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Development of rational approaches towards metal-containing antimicrobials


PhD Programme

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Dr Jeannine Hess No more applications being accepted Funded PhD Project (Students Worldwide)
London United Kingdom Biochemistry Biophysics Inorganic Chemistry Organic Chemistry Pharmaceutical Chemistry Pharmacy Synthetic Chemistry

About the Project

This 4-year PhD studentship is offered in Dr Jeannine Hess' Group based at the Francis Crick Institute (the Crick).

Antibacterial drugs discovered several decades ago are the cornerstone of our modern healthcare settings allowing the treatment of previously life-threatening bacterial infections. However, with the emergency of pathogenic bacteria resistant to common antibiotics we are at serious risk of heading towards the pre-antibiotic era [1]. The newly established biological inorganic chemistry research group, led by Dr Jeannine Hess, is determined to develop new solutions to contain the upsurge of bacterial infections and antibacterial resistances. Moving beyond conventional drug discovery programs, we develop and apply target-based and structure-guided approaches (such as Fragment-Based Drug Discovery [2]) to generate drug candidates with new modes of action relying on the interplay of organic moieties and inorganic components [3]. 

We are looking for a highly motivated PhD student to design and apply new concepts to target microbial metalloenzymes [4] and to develop inorganic/organometallic chemical probes and antimicrobial drug candidates [5]. You will rely extensively on state-of-the-art chemical synthesis and analytical chemistry to generate new, rationally designed compounds with biological activity. You will also use and develop a variety of approaches for structural guidance to design the compounds and to test their biological activity. These include protein expression, a wide range of biophysical techniques such as differential scanning fluorimetry (DSF), ligand-based NMR spectroscopy, isothermal titration calorimetry (ITC), and in-vitro enzymatic assays.

Importantly, you will also help building and maintaining an open and collaborative lab atmosphere that nurtures scientific creativity and productivity, complementing our team on the mission towards new therapies against drug-resistant bacteria.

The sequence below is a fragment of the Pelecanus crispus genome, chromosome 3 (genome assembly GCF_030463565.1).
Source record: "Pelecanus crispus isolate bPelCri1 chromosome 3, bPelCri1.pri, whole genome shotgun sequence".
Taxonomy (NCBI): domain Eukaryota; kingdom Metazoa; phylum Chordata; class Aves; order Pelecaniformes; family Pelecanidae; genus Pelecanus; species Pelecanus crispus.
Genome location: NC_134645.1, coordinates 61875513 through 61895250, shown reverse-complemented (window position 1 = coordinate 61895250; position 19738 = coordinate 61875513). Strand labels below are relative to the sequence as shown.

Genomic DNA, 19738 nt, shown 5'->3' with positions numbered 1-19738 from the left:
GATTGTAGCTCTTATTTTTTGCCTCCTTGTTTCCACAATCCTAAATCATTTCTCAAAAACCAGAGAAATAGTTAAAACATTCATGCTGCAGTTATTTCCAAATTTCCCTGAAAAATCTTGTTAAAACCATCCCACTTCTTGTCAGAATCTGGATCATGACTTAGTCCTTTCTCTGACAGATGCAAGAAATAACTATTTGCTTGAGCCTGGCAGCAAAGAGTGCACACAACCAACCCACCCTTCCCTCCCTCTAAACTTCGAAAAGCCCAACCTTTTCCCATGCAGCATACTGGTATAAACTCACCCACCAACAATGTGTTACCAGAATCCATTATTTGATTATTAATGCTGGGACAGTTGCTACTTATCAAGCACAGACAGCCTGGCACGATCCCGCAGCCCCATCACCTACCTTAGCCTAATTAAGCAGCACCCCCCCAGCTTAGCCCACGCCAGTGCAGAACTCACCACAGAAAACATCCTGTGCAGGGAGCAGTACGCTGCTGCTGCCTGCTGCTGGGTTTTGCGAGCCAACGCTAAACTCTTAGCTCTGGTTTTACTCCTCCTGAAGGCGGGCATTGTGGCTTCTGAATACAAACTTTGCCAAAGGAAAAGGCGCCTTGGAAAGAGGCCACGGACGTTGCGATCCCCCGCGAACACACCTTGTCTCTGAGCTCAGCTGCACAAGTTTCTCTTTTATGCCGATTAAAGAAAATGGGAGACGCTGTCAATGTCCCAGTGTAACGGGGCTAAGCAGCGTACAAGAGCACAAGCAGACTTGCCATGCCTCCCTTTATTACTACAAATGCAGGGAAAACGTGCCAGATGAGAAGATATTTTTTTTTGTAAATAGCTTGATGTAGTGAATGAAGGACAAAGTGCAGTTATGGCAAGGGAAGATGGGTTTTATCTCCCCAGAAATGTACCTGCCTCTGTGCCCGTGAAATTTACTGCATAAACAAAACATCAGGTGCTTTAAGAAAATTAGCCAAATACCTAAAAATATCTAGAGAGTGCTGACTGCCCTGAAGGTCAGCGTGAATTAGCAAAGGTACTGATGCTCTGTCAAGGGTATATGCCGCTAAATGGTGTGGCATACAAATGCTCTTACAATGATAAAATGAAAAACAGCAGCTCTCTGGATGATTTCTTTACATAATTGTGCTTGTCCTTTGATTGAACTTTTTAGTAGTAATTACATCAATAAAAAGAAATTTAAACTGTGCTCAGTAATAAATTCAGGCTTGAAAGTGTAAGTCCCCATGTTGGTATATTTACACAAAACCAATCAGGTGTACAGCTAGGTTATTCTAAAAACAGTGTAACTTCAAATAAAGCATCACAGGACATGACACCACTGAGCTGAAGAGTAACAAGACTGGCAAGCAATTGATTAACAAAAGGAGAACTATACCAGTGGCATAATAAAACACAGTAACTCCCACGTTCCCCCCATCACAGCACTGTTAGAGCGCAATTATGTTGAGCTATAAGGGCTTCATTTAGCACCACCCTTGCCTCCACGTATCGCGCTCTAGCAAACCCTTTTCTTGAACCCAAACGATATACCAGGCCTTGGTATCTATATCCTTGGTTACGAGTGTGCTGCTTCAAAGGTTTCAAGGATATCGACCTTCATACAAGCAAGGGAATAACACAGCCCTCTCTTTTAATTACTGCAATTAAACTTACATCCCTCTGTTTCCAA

Candidate background

·        You are motivated to work at the forefront of antimicrobial discovery and to develop new approaches and strategies to generate inorganic or organometallic compounds with interesting biological activity

·        You have practical experience in organic synthesis, organometallic chemistry, medicinal chemistry, chemical biology, bioinorganic chemistry or any related field

·        You are creative, have excellent communication skills, are enthusiastic about working collaboratively in a multidisciplinary research area and are interested in learning and adopting relevant techniques to achieve the research goals

Talented and motivated students passionate about doing research are invited to apply for this PhD position. The successful applicant will join the Crick PhD Programme in September 2021 and will register for their PhD at one of the Crick partner universities (Imperial College London, King’s College London or UCL).

Applicants should hold or expect to gain a first/upper second-class honours degree or equivalent in a relevant subject and have appropriate research experience as part of, or outside of, a university degree course and/or a Masters degree in a relevant subject.

APPLICATIONS MUST BE MADE ONLINE VIA OUR WEBSITE (ACCESSIBLE VIA THE ‘APPLY NOW’ LINK ABOVE) BY 12:00 (NOON) 23 March 2021. APPLICATIONS WILL NOT BE ACCEPTED IN ANY OTHER FORMAT.


References


1. World Health Organization. (2020)
Antibiotic resistance.
Retrieved 17 Feb 2021, from https://www.who.int/news-room/fact-sheets/detail/antibiotic-resistance.
2. Mashalidis, E.H., Sledz, P., Lang, S. and Abell, C. (2013)
A three-stage biophysical screening cascade for fragment-based drug discovery.
Nature Protocols 8: 2309-2324. PubMed abstract
3. Mjos, K.D. and Orvig, C. (2014)
Metallodrugs in medicinal inorganic chemistry.
Chemical Reviews 114: 4540-4563. PubMed abstract
4. Chen, A.Y., Adamek, R.N., Dick, B.L., Credille, C.V., Morrison, C.N. and Cohen, S.M. (2019)
Targeting metalloenzymes for therapeutic intervention.
Chemical Reviews 119: 1323-1455. PubMed abstract
5. Boros, E., Dyson, P.J. and Gasser, G. (2020)
Classification of metal-based drugs according to their mechanisms of action.
Chem 6: 41-60. PubMed abstract


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